Osceola County health and government leaders reiterated Friday the same thing that the state COVID-19 stats show: the virus is still very present in our community.
The county is up to 960 reported cases since the first surfaced March 13. That’s about 200 over the last 10 days, as Osceola has seen an increase that mimics the state’s over the last week. Nine of the 23 coronavirus-related deaths reported are come from long-term care facilities.
Locally, the 20-34 age group has seen an increase in cases, and the median age for new cases reported in Osceola County the last 14 days is 27 years old.
While case numbers go up in Osceola County mirroring the spike across the state, Florida Department of Health in Osceola County Director Vianca McCluskey said those younger patients have fewer outcomes that require a hospital stay, so the percentage of cases needing hospitalizations is slightly lower, and that area hospitals are reporting no significant impacts with the spike in COVID-19 cases.
The Health Department has identified outbreaks in some households and businesses within the county, McCkuskey said. She also noted that testing is way up, especially thus far this month.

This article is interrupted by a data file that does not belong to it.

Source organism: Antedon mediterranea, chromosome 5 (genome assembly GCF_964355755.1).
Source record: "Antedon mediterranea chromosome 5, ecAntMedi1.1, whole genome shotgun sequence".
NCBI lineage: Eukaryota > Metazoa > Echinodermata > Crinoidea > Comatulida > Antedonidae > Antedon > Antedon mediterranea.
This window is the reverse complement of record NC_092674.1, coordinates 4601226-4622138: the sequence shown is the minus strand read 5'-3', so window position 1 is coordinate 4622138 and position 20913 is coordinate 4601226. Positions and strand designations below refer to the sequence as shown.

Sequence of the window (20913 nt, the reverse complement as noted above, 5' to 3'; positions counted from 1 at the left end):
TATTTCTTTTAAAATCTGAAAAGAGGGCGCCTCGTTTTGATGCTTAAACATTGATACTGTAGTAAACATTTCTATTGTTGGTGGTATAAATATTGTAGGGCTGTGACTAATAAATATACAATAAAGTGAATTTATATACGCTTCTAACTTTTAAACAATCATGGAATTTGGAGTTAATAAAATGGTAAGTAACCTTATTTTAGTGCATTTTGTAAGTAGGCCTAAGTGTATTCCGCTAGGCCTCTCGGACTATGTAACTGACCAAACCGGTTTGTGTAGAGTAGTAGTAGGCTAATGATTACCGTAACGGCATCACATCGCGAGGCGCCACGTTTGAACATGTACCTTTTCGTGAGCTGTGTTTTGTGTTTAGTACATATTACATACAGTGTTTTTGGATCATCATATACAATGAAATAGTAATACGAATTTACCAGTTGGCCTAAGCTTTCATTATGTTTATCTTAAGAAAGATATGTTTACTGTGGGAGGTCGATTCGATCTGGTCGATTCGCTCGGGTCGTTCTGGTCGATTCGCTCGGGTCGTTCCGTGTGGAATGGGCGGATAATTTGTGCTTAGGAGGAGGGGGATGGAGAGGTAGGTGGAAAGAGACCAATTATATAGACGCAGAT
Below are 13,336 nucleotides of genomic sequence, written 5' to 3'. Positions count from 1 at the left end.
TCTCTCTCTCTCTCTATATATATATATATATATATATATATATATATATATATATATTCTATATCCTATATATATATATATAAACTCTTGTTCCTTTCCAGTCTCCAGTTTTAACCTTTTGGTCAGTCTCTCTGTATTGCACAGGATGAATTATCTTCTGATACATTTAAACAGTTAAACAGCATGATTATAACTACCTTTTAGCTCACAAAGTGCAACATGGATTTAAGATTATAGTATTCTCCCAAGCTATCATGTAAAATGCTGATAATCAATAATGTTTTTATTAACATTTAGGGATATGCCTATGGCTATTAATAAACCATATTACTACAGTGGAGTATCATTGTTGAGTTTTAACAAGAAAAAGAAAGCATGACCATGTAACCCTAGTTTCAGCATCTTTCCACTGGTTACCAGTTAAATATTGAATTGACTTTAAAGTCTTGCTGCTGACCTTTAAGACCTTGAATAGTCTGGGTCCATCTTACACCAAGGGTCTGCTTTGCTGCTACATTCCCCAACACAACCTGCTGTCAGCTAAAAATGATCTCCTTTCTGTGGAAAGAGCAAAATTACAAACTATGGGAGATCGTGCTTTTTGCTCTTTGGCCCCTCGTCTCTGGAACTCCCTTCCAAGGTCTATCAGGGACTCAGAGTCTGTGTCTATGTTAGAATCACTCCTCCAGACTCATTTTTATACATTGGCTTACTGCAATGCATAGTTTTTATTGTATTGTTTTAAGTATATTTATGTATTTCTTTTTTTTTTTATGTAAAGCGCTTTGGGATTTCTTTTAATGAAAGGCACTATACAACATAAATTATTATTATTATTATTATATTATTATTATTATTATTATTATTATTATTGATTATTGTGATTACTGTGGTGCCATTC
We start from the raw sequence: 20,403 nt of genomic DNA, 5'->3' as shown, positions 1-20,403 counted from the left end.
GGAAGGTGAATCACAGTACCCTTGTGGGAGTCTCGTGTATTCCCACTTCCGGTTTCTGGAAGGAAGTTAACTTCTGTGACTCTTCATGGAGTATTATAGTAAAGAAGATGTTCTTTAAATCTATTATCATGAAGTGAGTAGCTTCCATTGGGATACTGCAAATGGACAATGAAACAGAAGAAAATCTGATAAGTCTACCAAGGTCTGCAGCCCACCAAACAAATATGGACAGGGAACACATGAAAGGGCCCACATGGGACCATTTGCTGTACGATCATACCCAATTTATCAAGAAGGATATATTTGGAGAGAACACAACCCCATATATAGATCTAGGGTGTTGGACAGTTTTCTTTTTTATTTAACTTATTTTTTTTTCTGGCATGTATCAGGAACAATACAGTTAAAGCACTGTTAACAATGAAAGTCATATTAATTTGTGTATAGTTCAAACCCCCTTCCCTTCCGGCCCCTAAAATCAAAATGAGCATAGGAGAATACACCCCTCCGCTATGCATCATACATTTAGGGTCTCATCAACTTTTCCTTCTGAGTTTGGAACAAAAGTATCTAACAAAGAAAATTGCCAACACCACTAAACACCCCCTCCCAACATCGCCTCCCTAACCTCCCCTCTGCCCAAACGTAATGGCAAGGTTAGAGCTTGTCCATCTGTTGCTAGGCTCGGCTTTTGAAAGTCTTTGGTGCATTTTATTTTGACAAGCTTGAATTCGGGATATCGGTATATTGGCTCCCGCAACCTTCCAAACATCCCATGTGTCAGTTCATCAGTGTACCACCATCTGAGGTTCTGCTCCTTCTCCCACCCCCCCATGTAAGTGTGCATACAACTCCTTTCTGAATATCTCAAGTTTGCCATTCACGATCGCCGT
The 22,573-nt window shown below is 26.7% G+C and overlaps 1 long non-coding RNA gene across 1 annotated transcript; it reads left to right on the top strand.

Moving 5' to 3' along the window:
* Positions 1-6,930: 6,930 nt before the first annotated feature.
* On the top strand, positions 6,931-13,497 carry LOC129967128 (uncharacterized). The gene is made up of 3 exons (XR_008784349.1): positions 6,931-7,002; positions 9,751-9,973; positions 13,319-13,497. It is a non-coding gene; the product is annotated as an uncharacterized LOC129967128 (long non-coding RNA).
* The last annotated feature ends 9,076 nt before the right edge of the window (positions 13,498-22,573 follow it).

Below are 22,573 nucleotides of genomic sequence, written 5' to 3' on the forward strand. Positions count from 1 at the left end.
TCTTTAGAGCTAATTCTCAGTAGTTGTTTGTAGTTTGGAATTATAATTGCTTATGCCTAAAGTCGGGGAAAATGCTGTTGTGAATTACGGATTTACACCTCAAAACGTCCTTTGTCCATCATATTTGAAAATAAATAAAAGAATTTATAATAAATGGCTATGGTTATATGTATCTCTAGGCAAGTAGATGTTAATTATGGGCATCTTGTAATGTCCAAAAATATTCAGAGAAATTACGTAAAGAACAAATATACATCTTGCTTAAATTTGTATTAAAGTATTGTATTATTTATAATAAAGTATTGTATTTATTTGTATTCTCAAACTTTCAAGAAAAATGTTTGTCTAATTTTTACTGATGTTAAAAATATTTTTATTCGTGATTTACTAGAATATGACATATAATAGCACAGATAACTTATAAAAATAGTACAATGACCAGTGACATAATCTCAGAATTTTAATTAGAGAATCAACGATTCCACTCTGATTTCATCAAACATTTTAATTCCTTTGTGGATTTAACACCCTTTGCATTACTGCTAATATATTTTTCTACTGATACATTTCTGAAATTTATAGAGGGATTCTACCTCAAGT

“We’ve tested 5,200 just this month (June), which is more than we did in April,” she said. “We should eclipse our total for May, too.”
The county’s testing capability expands next wee when Sunrise Pharmacy in Kissimmee will begin testing Tuesdays, Wednesdays and Thursdays from 10 a.m. to 1 p.m. Appointments are required; call 407-434-4434 to schedule testing.
Beyond that, the message is that if people can do the small things like washing hands frequently, maintaining six-foot distancing and, most importantly, following the county mandate to wear a face covering in place since April that Orange County put in place Thursday, this spread can be greatly slowed.
“The masks are not a punishment or political statement. They are a public health safety precaution,” County Commission Chair Viviana Janer said Friday. “Yes, they can get hot. I carry three with me and change them out through the day. But it’s an important measure, and only works if everyone takes part. I’m proud of our community who are doing their part to take responsibility. Those who don’t will make the end of this crisis be farther out than any of us want it to be.”
On Monday, the County Commission will meet for a fourth time in June, to decide how to spend $16.3 in federal CARES Act funds that the state of Florida has finally dispersed. Janer has said adding to the rental and mortgage assistance, small business assistance and funds to fight food insecurity the county has already provided. Go to Osceola.org to find the form to fill out to give input on that process.
Janer noted unemployment in Osceola County is now 31.1 percent, the highest among counties in the state of Florida, so plenty of help and assistance are still needed.